7-segment display VHDL

graphical interface. LEDs, displays, screens… there are really many ways to graphically show the progress of the program or task being performed. However, in order to display all the information correctly, you need to properly handle the chosen display. In this article you will learn how to run a 7-segment display on an FPGA chip.

7-segment displays

The concept of the 7-segment display is ingenious in its simplicity. A number of LEDs arranged in such a way that lighting the appropriate segments shows a known number or character. We can distinguish two types of displays:

  • Display with common anode – common (+) for all segments,
  • Display with a common cathode – common (-) for all segments.

We can handle the 7-segment display in two ways. In the first, each segment is handled by a separate pin of the FPGA chip or microcontroller. If we use only one display this way, will be ideal, but if the number of displays increases, there may be a problem in the lack of free chip outputs. To solve this problem, a way of handling displays was created, in which all pins are connected to each other. The signal of the sign to be displayed goes to all displays at the same time, but only one display is running at a time. This happens so fast that the human eye is not able to catch changes in the displayed characters, so it seems to us that the digits are displayed continuously. This way of operating a display is called multiplexing.

Mimas v2 schematic fragment (https://numato.com/docs/mimas-v2-spartan-6-fpga-development-board-with-ddr-sdram/)

The Mimas v2 board, on which this article is based, has a built-in three-character 7-segment display, so today we will look at the second way to handle this type of design. The code described below, in addition to handling the displays themselves, also implements the function of incrementing the displayed number by one every second.

library IEEE;
use IEEE.std_logic_unsigned.all;

entity main is
		clock_100Mhz : in STD_LOGIC;		                --clock
      reset : in STD_LOGIC; 				                --reset
      Anode_Activate : out STD_LOGIC_VECTOR (2 downto 0);   --display activation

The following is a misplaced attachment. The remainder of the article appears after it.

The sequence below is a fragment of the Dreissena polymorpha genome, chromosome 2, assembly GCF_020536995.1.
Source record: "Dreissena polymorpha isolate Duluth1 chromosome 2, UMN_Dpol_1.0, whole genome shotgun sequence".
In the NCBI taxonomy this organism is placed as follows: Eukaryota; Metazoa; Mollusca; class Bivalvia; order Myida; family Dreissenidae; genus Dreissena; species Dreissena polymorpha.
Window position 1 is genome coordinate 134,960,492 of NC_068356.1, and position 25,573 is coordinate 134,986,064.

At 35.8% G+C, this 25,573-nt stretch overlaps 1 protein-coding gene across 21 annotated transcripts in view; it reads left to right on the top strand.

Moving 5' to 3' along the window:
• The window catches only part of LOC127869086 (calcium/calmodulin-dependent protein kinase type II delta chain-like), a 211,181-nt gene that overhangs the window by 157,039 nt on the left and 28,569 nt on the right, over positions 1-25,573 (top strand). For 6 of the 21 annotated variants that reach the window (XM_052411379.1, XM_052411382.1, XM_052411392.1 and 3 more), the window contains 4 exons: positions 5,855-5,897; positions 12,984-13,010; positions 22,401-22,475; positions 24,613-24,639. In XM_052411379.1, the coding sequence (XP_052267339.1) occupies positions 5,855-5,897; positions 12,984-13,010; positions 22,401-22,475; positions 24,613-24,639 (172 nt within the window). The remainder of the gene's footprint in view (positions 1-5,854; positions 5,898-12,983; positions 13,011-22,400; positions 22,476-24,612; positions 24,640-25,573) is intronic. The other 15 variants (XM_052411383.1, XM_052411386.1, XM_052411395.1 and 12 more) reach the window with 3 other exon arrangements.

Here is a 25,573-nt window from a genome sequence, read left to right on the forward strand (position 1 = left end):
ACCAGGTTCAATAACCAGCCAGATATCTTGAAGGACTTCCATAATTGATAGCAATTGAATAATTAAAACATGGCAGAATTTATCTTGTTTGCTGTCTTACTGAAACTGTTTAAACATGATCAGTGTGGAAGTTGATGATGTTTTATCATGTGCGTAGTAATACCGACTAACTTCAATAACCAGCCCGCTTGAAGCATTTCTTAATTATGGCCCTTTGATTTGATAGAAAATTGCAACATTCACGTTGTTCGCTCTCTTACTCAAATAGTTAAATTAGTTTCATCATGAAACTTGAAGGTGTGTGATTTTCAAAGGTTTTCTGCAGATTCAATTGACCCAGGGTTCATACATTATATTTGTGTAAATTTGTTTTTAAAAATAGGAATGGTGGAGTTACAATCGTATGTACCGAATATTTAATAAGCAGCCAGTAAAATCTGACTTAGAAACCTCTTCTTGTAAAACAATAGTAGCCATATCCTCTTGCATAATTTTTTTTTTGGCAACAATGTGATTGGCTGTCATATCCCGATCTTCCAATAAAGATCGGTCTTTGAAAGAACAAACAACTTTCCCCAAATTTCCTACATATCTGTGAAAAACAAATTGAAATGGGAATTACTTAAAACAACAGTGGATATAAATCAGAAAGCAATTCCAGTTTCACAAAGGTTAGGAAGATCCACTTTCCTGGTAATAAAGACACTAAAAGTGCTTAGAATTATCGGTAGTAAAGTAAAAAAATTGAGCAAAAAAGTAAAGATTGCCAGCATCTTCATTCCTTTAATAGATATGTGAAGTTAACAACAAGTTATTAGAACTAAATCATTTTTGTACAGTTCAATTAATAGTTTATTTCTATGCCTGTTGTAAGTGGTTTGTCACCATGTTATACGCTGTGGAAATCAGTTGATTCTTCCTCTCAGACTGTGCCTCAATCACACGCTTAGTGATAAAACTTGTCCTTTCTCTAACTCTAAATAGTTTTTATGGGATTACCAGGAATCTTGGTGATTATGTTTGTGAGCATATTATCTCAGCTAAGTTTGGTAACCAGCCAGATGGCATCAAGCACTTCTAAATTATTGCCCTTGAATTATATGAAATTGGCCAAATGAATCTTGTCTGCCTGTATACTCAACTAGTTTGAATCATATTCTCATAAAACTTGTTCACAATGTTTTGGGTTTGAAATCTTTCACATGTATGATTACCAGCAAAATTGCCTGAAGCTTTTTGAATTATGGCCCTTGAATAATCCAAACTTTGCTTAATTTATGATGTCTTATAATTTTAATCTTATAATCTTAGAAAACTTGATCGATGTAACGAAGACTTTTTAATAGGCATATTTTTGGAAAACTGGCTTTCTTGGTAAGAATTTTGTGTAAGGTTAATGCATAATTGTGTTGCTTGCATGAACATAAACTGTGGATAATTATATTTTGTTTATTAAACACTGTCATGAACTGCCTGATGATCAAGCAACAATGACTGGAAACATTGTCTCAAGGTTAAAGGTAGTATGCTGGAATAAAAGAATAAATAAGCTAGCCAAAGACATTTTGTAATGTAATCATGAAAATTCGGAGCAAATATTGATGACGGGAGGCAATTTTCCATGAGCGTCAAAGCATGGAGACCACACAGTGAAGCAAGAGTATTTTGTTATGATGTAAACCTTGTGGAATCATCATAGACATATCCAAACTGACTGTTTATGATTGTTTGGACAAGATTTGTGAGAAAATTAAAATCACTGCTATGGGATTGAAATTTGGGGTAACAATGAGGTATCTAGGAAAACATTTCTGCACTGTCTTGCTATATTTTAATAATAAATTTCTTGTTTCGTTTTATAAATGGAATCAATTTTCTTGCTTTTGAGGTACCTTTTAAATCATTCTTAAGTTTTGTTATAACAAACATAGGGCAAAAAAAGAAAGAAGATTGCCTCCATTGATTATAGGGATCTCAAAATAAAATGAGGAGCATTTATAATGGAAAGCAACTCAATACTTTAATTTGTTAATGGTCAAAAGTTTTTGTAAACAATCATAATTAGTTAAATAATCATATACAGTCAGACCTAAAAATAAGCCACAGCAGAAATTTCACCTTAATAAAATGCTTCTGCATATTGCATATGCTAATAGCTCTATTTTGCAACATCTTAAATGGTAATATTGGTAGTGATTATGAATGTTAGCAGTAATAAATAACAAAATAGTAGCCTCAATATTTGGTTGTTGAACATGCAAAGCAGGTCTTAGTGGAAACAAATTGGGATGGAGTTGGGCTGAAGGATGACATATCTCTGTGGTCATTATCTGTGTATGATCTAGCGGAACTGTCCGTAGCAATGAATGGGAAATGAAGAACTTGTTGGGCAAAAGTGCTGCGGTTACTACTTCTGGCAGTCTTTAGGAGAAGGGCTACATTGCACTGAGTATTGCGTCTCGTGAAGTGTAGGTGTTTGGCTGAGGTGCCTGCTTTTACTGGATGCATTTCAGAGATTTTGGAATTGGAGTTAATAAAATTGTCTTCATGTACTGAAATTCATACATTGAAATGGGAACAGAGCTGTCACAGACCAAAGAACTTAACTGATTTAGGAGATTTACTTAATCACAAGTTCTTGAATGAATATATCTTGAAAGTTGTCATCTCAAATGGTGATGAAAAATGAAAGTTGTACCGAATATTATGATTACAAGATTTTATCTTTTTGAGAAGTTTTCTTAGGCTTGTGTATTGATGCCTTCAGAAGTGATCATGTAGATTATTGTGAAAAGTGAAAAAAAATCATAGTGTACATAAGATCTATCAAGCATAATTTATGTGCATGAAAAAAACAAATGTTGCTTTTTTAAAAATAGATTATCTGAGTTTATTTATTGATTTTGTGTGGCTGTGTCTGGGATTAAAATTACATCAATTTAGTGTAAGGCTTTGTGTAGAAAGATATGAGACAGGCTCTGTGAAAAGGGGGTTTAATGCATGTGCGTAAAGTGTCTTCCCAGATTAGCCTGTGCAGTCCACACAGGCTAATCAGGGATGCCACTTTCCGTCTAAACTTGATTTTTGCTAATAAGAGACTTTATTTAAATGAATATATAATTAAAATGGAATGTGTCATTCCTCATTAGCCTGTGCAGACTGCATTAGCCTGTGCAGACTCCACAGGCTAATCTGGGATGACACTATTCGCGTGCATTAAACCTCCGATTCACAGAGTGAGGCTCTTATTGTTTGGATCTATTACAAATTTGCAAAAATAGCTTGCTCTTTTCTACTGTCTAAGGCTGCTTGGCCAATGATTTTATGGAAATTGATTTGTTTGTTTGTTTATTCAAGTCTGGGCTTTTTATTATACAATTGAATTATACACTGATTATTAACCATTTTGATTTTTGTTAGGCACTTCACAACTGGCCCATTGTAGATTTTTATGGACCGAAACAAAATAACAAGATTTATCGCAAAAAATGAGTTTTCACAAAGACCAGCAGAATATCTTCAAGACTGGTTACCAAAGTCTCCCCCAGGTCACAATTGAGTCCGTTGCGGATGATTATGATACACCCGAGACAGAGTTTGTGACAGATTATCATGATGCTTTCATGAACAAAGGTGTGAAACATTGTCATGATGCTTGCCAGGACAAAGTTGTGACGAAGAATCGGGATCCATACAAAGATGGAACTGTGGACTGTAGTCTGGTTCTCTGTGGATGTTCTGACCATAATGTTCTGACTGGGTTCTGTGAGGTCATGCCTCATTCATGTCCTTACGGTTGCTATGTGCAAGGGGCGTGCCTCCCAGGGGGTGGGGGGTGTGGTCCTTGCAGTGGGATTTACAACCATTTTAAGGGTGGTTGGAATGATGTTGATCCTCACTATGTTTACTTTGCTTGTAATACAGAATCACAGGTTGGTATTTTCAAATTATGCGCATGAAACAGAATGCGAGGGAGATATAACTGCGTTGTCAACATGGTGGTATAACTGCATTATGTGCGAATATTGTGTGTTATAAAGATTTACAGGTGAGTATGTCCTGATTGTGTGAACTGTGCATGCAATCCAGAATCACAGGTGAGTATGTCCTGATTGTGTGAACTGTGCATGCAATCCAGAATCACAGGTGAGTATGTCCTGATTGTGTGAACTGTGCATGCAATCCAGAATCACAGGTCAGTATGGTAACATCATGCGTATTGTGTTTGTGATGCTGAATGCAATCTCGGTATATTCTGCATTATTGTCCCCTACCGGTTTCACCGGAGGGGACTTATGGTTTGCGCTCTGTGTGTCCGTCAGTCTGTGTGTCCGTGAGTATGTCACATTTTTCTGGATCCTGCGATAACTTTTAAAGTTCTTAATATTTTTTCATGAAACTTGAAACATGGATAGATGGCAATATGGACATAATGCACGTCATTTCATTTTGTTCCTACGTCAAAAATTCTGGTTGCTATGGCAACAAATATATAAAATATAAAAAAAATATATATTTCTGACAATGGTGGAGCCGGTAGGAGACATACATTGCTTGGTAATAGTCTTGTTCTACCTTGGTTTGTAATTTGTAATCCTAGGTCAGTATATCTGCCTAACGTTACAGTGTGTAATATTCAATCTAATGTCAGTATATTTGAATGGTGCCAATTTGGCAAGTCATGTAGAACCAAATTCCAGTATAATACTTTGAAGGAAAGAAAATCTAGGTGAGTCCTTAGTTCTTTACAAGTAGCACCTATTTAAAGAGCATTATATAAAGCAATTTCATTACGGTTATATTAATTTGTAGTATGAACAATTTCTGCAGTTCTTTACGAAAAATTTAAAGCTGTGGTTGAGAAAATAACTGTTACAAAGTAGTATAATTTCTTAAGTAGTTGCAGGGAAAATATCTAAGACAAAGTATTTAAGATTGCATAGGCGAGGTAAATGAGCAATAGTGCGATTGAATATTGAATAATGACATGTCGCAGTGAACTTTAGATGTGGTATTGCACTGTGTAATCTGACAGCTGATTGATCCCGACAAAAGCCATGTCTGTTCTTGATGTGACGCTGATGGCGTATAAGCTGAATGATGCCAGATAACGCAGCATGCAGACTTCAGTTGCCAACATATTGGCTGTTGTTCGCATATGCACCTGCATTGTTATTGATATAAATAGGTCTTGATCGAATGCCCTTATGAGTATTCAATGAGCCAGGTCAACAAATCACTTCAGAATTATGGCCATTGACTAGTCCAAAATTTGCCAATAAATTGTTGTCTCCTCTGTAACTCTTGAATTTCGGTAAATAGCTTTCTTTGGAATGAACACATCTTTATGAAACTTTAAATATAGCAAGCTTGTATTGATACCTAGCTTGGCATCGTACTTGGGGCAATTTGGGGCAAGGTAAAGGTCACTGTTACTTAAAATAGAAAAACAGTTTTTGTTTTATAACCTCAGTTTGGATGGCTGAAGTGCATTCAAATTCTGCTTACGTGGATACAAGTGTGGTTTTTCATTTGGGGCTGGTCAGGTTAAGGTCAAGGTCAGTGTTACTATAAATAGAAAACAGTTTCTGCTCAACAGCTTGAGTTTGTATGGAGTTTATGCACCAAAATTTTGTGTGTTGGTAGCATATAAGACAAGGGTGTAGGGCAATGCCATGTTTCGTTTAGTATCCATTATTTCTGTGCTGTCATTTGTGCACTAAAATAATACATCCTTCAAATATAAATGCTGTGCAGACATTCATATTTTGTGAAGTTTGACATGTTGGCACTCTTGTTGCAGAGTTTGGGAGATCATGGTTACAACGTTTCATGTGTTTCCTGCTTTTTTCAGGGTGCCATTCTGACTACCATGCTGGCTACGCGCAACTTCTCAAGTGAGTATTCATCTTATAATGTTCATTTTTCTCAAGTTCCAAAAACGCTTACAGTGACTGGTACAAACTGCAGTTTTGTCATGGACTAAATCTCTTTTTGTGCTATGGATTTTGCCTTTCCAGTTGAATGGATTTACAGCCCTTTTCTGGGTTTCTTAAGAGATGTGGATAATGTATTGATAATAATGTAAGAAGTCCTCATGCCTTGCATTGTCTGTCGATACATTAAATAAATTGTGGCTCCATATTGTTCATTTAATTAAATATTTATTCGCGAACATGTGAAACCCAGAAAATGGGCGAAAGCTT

LED_out : out STD_LOGIC_VECTOR (6 downto 0)	        --data bus
end main;

At the very beginning, we need to declare the appropriate libraries and describe the project’s external ports. These will include a clock input for the 100MHz signal, a reset input connected to the SW3 button that is located on the board, a 3-bit output to activate the individual displays, and a 7-bit data output for the displays.

architecture Behavioral of main is

signal one_second_counter: STD_LOGIC_VECTOR (27 downto 0);  --1s counter
signal one_second_enable: std_logic;			            --number +1
signal displayed_number: STD_LOGIC_VECTOR (11 downto 0);    --number displayed
signal LED_BCD: STD_LOGIC_VECTOR (3 downto 0);		        --bcd variable
signal refresh_counter: STD_LOGIC_VECTOR (19 downto 0);	    --refresh counter
signal LED_activating_counter: std_logic_vector(1 downto 0);--counter activating a single display


The next part of the code declares all the internal signals used in the project, their meaning is explained in the comments.

process(LED_BCD)						--decoder bcd-7segment
    case LED_BCD is
    when "0000" => LED_out <= "0000001"; -- 0     
    when "0001" => LED_out <= "1001111"; -- 1 
    when "0010" => LED_out <= "0010010"; -- 2 
    when "0011" => LED_out <= "0000110"; -- 3 
    when "0100" => LED_out <= "1001100"; -- 4 
    when "0101" => LED_out <= "0100100"; -- 5 
    when "0110" => LED_out <= "0100000"; -- 6 
    when "0111" => LED_out <= "0001111"; -- 7